The Nigerian government imposed an economic blockade of the Biafra area with the help of the British allies, which led to a mass famine in Biafra in the following years. The resistance was broken after two years, and as millions of people died in the fighting and starvation, most of them were civilian victims, women and children. It should be noted that conflicts with brutal killings continue in this area even today, where "Boko Haram" is waging a brutal war throughout northeastern Nigeria.
Destruction of the Zulu tribe
During the 1870s, the British army clashed with the Zulu people in southern Africa, one of the largest tribes in all of Africa. In the fierce battles of the Zulu, the warriors were more successful at the beginning, and later they suffered en masse in the battles. Many witnesses say the British carried out the massacre at the Battle of Rorks Drift. There was no mercy of the British red uniforms, most of them were decorated! For the most part, after that, the Evil Tribe no longer posed a threat to British interests in southern Africa.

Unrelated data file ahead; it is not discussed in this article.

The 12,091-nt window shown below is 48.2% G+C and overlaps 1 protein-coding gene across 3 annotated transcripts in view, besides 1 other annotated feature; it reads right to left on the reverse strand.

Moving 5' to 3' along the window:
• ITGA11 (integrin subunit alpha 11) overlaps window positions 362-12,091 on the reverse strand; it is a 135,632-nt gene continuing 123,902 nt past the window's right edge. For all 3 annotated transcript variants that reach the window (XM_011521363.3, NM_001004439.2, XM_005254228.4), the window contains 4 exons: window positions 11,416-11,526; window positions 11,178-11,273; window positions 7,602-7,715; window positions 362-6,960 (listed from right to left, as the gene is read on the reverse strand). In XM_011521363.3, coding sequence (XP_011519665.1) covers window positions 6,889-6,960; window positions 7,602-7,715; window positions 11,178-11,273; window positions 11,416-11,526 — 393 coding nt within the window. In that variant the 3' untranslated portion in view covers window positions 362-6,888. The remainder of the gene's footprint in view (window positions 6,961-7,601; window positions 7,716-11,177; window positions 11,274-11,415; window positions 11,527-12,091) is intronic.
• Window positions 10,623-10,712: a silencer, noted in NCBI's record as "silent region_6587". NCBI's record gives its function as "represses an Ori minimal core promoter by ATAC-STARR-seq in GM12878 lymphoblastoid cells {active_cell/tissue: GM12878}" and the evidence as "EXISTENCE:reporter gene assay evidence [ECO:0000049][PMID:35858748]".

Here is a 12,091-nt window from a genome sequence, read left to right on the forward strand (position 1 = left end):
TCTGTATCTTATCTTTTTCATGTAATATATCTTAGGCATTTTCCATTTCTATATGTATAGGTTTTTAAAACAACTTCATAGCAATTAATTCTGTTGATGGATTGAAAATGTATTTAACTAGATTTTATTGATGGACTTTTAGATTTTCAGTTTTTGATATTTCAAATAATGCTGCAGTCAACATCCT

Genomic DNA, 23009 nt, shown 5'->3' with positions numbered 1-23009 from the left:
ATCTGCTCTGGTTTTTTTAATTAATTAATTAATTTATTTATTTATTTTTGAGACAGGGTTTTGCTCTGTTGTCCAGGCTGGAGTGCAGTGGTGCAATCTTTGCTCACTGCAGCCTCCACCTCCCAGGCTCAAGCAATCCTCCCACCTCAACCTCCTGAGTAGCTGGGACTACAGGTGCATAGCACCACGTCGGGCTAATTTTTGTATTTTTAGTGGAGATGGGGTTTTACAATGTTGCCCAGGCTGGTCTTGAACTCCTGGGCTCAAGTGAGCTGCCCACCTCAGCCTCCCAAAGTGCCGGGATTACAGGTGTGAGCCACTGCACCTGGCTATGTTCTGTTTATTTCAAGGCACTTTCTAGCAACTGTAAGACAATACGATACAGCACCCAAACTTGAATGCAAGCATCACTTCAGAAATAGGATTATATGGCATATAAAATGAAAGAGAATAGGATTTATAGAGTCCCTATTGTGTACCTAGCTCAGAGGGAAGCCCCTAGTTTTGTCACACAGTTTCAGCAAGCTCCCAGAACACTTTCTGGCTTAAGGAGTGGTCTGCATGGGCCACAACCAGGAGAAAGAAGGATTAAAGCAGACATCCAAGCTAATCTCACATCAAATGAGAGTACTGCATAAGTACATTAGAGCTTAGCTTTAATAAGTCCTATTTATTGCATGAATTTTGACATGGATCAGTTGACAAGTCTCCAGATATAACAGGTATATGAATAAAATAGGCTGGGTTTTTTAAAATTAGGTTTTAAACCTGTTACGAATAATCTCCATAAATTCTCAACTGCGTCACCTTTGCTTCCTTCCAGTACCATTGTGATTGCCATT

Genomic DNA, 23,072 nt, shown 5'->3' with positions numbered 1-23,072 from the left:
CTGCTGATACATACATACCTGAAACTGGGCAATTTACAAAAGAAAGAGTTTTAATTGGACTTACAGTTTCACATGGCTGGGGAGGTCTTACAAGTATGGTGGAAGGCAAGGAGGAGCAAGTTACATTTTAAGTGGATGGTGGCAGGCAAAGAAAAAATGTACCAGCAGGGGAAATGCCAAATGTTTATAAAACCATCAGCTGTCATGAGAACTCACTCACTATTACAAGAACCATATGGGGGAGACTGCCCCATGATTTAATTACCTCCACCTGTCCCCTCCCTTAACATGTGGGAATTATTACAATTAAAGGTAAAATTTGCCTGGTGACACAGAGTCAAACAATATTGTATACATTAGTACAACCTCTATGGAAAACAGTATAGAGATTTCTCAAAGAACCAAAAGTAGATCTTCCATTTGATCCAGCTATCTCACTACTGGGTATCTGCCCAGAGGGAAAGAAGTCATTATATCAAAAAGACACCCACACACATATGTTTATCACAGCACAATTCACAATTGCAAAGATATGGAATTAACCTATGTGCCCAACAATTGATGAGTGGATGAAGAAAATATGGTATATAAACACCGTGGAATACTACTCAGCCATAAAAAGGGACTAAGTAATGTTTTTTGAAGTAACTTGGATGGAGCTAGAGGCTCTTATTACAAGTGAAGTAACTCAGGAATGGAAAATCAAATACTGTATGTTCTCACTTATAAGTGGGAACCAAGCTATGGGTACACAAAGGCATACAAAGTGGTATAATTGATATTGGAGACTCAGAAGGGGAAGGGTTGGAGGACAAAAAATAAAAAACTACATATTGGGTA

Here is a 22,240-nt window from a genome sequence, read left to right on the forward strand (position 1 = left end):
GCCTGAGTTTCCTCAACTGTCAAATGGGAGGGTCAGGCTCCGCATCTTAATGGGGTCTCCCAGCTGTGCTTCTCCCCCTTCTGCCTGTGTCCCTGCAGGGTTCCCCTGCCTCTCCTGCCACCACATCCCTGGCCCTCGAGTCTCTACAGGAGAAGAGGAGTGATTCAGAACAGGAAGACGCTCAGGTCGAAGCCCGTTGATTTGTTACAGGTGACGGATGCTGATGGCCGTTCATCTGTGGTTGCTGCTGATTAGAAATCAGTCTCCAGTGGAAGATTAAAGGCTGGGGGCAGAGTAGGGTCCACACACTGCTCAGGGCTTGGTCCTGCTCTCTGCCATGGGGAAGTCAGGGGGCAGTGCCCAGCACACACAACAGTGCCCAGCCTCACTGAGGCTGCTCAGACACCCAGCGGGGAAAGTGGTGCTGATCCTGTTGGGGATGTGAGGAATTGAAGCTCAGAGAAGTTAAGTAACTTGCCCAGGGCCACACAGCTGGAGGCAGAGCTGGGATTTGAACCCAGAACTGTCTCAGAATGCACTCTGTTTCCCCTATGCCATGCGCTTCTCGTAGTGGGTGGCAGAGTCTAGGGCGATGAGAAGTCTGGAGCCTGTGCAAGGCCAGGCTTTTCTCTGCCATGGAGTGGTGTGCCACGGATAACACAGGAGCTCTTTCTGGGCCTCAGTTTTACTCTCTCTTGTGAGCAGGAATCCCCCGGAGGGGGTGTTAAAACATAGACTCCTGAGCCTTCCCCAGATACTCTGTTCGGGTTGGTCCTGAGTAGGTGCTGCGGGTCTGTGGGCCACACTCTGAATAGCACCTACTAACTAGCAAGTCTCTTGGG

And in Rhodesia, present-day Zimbabwe, the British have been plundering land from natives and natives for years and looting diamond mines. Violence and war crimes happened at every turn.
"Mau Mau" uprising and destruction of the Kikuyu tribe
An uprising of the Kikuyu tribe called "Mau Mau" broke out in the British colony of Kenya in 1952. On one side were local rebels (among them the British who lived in Kenya), and on the other the British army. The British took the victory, killing about 100,000 people. Thousands of older Kenyans claim to have been abused, raped and tortured by British colonial powers. They have filed a lawsuit against the British government seeking £ 200m in damages.